We are writing to you all to disseminate a call for papers for a workshop Discourses on the European Union in Times of Political Change, which is being organised in the context of the UACES Research Network Communicating Europe, which will be held at Newcastle University, Newcastle-Upon-Tyne on 20 September 2019. The full workshop call is as follows:
The first six months of 2019 have been witness to considerable political shifts and changes. The European Parliament elections saw traditionally parties and blocs receive historically low vote shares, while both strongly pro- and anti-EU parties saw increases in popularity. The UK delayed once again its exit from the EU, with promises of an October withdrawal, with an increasingly tense and ungovernable House of Commons engaging in vociferous debate and incendiary rhetoric. Throughout the EU, political parties, the media, and activist organisations have all sought to provide their own narratives of the European project, its legitimacy and its failings, using a wide array of communicative tools and platforms. The coordinators of the UACES Research Network Communicating Europe invite panellists for an interdisciplinary workshop at Newcastle University in the UK on the 20th September 2019 to discuss recent developments. Centring on the theme of 'discourses on the European Union in Times of Political Change', the workshop organisers welcome papers that encompass the following topics:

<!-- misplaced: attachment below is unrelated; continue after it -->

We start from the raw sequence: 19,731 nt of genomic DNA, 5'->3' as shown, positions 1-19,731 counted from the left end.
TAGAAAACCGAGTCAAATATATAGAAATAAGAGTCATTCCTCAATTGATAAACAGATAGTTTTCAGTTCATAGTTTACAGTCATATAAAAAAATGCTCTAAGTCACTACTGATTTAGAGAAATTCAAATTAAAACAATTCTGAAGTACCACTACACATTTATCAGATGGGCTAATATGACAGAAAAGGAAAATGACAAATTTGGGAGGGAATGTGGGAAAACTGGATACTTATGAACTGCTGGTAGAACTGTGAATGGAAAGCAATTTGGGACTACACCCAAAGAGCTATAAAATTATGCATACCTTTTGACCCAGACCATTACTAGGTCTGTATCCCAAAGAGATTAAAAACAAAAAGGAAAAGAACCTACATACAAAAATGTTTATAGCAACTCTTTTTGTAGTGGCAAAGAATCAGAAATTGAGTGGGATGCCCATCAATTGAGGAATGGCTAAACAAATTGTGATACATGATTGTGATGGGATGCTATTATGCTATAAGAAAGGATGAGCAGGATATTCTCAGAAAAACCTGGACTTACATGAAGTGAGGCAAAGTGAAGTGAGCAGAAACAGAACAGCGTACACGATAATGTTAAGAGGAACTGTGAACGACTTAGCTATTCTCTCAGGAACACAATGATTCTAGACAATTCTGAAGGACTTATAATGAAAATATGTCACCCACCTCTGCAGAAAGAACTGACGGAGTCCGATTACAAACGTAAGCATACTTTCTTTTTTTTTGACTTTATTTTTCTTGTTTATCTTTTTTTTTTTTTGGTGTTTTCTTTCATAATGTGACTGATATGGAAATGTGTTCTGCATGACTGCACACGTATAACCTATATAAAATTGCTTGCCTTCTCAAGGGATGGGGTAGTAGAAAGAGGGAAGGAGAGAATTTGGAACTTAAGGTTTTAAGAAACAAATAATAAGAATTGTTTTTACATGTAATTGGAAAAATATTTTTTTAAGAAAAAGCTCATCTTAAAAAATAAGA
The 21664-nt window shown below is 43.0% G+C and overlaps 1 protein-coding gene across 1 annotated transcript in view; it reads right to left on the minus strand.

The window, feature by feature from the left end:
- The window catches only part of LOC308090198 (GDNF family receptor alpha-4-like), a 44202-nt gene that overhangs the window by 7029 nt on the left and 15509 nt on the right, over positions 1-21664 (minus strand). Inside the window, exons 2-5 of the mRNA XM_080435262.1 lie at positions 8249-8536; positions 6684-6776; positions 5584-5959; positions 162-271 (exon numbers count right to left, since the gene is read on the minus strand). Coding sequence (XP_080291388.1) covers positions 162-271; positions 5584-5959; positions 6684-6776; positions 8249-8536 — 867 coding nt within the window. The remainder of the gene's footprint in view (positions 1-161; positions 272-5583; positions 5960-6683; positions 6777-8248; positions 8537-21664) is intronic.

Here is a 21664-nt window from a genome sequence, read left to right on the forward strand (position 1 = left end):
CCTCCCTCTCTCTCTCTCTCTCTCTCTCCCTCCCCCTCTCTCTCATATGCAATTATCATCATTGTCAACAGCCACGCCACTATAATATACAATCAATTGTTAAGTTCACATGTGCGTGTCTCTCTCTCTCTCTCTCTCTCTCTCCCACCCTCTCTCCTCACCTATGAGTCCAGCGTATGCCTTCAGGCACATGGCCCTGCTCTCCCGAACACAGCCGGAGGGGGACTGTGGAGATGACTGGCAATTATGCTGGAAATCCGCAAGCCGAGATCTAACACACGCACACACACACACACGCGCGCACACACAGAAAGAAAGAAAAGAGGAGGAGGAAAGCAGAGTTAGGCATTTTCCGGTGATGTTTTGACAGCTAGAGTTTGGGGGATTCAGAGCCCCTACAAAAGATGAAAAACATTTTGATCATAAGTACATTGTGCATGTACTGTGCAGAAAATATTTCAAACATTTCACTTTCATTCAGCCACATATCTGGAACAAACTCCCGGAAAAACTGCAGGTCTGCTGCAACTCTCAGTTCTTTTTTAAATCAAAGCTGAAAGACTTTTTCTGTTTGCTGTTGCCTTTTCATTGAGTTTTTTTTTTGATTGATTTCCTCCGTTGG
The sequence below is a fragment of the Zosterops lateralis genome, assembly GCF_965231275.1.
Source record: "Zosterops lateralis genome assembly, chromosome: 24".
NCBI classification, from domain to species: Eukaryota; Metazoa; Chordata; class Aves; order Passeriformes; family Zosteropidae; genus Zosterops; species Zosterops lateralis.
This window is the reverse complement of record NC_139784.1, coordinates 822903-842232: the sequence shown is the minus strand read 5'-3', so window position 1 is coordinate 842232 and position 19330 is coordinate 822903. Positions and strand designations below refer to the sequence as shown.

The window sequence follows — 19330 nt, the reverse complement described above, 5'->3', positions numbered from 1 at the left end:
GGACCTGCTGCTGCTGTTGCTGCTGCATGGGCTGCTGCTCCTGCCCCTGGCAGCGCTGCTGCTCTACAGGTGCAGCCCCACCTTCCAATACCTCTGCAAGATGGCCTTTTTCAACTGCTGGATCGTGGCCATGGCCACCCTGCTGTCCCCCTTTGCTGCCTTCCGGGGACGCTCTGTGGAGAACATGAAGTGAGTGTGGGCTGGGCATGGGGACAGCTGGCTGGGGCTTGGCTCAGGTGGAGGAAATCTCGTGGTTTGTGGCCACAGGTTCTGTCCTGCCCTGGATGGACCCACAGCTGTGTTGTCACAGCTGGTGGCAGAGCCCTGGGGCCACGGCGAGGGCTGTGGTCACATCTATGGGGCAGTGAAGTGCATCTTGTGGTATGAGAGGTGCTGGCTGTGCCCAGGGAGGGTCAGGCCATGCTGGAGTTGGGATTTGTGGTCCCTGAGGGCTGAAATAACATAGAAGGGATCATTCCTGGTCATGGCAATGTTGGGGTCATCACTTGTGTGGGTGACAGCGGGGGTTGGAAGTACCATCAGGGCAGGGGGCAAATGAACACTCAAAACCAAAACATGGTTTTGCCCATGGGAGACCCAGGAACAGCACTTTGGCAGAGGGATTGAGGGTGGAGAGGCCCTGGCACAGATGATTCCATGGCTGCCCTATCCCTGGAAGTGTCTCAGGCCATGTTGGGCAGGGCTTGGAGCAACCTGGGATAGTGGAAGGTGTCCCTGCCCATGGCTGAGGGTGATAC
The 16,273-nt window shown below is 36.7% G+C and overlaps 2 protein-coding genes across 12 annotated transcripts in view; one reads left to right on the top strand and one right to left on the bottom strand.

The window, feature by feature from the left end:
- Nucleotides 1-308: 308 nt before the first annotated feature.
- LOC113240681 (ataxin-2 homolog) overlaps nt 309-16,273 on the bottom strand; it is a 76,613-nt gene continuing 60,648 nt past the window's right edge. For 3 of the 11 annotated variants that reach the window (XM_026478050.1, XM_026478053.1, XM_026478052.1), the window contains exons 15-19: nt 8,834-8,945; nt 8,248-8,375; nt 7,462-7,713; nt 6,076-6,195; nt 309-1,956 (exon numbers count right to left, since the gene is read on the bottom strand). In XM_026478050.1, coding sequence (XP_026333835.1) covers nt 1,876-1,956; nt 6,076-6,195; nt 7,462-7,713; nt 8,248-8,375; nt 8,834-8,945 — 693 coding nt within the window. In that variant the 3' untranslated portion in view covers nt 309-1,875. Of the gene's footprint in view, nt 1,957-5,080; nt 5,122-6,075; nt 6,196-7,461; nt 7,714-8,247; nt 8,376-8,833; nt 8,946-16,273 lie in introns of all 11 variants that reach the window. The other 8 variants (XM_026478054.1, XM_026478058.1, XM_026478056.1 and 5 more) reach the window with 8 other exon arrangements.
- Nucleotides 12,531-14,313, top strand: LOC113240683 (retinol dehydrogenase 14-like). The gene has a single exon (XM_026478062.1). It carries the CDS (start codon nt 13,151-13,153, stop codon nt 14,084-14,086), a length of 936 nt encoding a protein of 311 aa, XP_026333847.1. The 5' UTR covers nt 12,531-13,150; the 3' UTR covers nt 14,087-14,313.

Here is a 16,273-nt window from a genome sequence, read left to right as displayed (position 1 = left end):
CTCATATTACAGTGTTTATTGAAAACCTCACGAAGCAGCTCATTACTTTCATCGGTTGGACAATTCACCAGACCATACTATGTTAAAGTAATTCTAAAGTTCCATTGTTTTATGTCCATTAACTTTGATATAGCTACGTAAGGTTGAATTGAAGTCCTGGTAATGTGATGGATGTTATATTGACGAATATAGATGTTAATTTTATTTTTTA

How may we theorise developments in political and legal communication in the European Union in times of political change?
How have different political parties, politicians or activist actors sought to communicate their views on the European Union in the context of European or national elections?
How have the European Union institutions sought to communicate their policies, values and/or actions in the context of current debates over the legitimacy, democracy and/or accountability of the Union?
How have narratives in traditional and online media served to further legitimise or question the legitimacy of the European Union?
What role have different actors disseminating information and misinformation played in constructing narratives concerning the European Union?
How do the EU and the Member States regulate the content and form of political communications? How could they be regulated given current debates over 'fake news', surveillance and censorship?
The intention of this workshop is to bring together academics working in a range of different disciplinary perspectives with diverse theoretical and methodological backgrounds in order to better understand developments in how the European Union and its actions, policies and values are communicated. With this in mind, papers taking an interdisciplinary approach are particularly welcome. Upon the conclusion of the workshop, we will discuss possibilities for further events, as well as for the publication of papers as a journal special issue. Interested parties should email email@example.com and firstname.lastname@example.org with a 300-word abstract by Friday 19th July.
Ben Farrand, Newcastle University
Isabel Camisão, University of Coimbra
Katjana Gattermann, University of Amsterdam
Catherine de Vries, Vrije Universiteit Amsterdam